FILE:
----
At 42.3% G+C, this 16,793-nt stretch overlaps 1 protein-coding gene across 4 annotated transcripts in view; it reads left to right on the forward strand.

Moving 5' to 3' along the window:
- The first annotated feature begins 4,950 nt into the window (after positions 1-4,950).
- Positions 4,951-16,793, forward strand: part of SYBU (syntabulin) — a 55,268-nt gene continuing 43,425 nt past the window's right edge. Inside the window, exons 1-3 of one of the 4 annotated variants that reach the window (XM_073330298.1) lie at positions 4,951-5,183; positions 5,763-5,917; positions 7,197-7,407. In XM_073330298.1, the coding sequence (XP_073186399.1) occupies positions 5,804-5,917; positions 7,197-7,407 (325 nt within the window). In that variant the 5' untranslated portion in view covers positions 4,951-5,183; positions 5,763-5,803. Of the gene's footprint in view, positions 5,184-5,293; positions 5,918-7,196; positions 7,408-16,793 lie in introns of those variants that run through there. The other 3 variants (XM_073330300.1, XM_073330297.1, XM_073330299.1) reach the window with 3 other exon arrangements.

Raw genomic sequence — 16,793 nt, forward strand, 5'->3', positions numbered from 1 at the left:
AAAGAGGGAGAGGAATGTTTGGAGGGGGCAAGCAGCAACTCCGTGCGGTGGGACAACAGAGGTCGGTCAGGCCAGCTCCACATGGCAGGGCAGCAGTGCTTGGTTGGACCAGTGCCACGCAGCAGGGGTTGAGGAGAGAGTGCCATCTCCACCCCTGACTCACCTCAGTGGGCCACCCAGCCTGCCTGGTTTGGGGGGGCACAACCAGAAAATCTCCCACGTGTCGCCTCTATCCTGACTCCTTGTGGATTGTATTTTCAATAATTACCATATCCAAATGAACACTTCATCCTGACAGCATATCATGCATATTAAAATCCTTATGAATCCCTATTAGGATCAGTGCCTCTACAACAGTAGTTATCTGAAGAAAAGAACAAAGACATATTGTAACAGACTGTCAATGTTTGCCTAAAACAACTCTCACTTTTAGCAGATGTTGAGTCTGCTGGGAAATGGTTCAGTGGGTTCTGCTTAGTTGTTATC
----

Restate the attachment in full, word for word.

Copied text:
At 42.3% G+C, this 16,793-nt stretch overlaps 1 protein-coding gene across 4 annotated transcripts in view; it reads left to right on the forward strand.

Moving 5' to 3' along the window:
- The first annotated feature begins 4,950 nt into the window (after positions 1-4,950).
- Positions 4,951-16,793, forward strand: part of SYBU (syntabulin) — a 55,268-nt gene continuing 43,425 nt past the window's right edge. Inside the window, exons 1-3 of one of the 4 annotated variants that reach the window (XM_073330298.1) lie at positions 4,951-5,183; positions 5,763-5,917; positions 7,197-7,407. In XM_073330298.1, the coding sequence (XP_073186399.1) occupies positions 5,804-5,917; positions 7,197-7,407 (325 nt within the window). In that variant the 5' untranslated portion in view covers positions 4,951-5,183; positions 5,763-5,803. Of the gene's footprint in view, positions 5,184-5,293; positions 5,918-7,196; positions 7,408-16,793 lie in introns of those variants that run through there. The other 3 variants (XM_073330300.1, XM_073330297.1, XM_073330299.1) reach the window with 3 other exon arrangements.

Raw genomic sequence — 16,793 nt, forward strand, 5'->3', positions numbered from 1 at the left:
AAAGAGGGAGAGGAATGTTTGGAGGGGGCAAGCAGCAACTCCGTGCGGTGGGACAACAGAGGTCGGTCAGGCCAGCTCCACATGGCAGGGCAGCAGTGCTTGGTTGGACCAGTGCCACGCAGCAGGGGTTGAGGAGAGAGTGCCATCTCCACCCCTGACTCACCTCAGTGGGCCACCCAGCCTGCCTGGTTTGGGGGGGCACAACCAGAAAATCTCCCACGTGTCGCCTCTATCCTGACTCCTTGTGGATTGTATTTTCAATAATTACCATATCCAAATGAACACTTCATCCTGACAGCATATCATGCATATTAAAATCCTTATGAATCCCTATTAGGATCAGTGCCTCTACAACAGTAGTTATCTGAAGAAAAGAACAAAGACATATTGTAACAGACTGTCAATGTTTGCCTAAAACAACTCTCACTTTTAGCAGATGTTGAGTCTGCTGGGAAATGGTTCAGTGGGTTCTGCTTAGTTGTTATC